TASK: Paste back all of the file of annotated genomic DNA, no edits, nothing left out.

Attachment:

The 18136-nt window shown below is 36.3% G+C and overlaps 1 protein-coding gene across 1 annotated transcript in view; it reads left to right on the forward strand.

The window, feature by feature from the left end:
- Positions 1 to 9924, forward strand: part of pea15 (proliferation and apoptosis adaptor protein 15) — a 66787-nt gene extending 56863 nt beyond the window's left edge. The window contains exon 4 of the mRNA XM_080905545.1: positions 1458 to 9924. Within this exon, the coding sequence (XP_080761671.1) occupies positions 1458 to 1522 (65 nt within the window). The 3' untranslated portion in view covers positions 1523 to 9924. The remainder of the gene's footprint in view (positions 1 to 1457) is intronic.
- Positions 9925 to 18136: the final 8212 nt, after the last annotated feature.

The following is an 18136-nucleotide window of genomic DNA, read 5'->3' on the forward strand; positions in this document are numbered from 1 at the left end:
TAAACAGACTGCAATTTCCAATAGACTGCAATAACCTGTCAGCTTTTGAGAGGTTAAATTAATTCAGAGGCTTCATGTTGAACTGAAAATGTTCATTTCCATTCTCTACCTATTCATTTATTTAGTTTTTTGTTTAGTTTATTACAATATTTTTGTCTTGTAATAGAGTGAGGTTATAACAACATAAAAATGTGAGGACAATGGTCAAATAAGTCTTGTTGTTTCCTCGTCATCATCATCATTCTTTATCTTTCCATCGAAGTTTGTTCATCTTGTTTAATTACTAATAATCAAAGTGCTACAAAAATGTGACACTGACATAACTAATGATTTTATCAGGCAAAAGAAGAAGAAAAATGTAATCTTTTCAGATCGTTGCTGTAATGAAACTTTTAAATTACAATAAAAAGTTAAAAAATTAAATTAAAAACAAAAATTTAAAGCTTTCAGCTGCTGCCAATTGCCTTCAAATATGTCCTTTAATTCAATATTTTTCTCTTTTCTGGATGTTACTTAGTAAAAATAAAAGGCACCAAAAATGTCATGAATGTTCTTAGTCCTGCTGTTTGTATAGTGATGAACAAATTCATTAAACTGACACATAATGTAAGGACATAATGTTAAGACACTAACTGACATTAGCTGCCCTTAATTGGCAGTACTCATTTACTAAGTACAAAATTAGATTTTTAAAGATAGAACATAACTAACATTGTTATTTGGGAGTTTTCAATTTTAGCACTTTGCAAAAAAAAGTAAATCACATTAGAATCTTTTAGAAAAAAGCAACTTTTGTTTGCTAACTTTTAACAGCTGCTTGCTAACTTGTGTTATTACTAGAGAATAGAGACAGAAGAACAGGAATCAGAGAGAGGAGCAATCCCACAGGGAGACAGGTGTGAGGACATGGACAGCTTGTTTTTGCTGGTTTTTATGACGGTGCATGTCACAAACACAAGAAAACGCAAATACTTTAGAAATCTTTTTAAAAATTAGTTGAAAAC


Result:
The 18136-nt window shown below is 36.3% G+C and overlaps 1 protein-coding gene across 1 annotated transcript in view; it reads left to right on the forward strand.

The window, feature by feature from the left end:
- Positions 1 to 9924, forward strand: part of pea15 (proliferation and apoptosis adaptor protein 15) — a 66787-nt gene extending 56863 nt beyond the window's left edge. The window contains exon 4 of the mRNA XM_080905545.1: positions 1458 to 9924. Within this exon, the coding sequence (XP_080761671.1) occupies positions 1458 to 1522 (65 nt within the window). The 3' untranslated portion in view covers positions 1523 to 9924. The remainder of the gene's footprint in view (positions 1 to 1457) is intronic.
- Positions 9925 to 18136: the final 8212 nt, after the last annotated feature.

The following is an 18136-nucleotide window of genomic DNA, read 5'->3' on the forward strand; positions in this document are numbered from 1 at the left end:
TAAACAGACTGCAATTTCCAATAGACTGCAATAACCTGTCAGCTTTTGAGAGGTTAAATTAATTCAGAGGCTTCATGTTGAACTGAAAATGTTCATTTCCATTCTCTACCTATTCATTTATTTAGTTTTTTGTTTAGTTTATTACAATATTTTTGTCTTGTAATAGAGTGAGGTTATAACAACATAAAAATGTGAGGACAATGGTCAAATAAGTCTTGTTGTTTCCTCGTCATCATCATCATTCTTTATCTTTCCATCGAAGTTTGTTCATCTTGTTTAATTACTAATAATCAAAGTGCTACAAAAATGTGACACTGACATAACTAATGATTTTATCAGGCAAAAGAAGAAGAAAAATGTAATCTTTTCAGATCGTTGCTGTAATGAAACTTTTAAATTACAATAAAAAGTTAAAAAATTAAATTAAAAACAAAAATTTAAAGCTTTCAGCTGCTGCCAATTGCCTTCAAATATGTCCTTTAATTCAATATTTTTCTCTTTTCTGGATGTTACTTAGTAAAAATAAAAGGCACCAAAAATGTCATGAATGTTCTTAGTCCTGCTGTTTGTATAGTGATGAACAAATTCATTAAACTGACACATAATGTAAGGACATAATGTTAAGACACTAACTGACATTAGCTGCCCTTAATTGGCAGTACTCATTTACTAAGTACAAAATTAGATTTTTAAAGATAGAACATAACTAACATTGTTATTTGGGAGTTTTCAATTTTAGCACTTTGCAAAAAAAAGTAAATCACATTAGAATCTTTTAGAAAAAAGCAACTTTTGTTTGCTAACTTTTAACAGCTGCTTGCTAACTTGTGTTATTACTAGAGAATAGAGACAGAAGAACAGGAATCAGAGAGAGGAGCAATCCCACAGGGAGACAGGTGTGAGGACATGGACAGCTTGTTTTTGCTGGTTTTTATGACGGTGCATGTCACAAACACAAGAAAACGCAAATACTTTAGAAATCTTTTTAAAAATTAGTTGAAAAC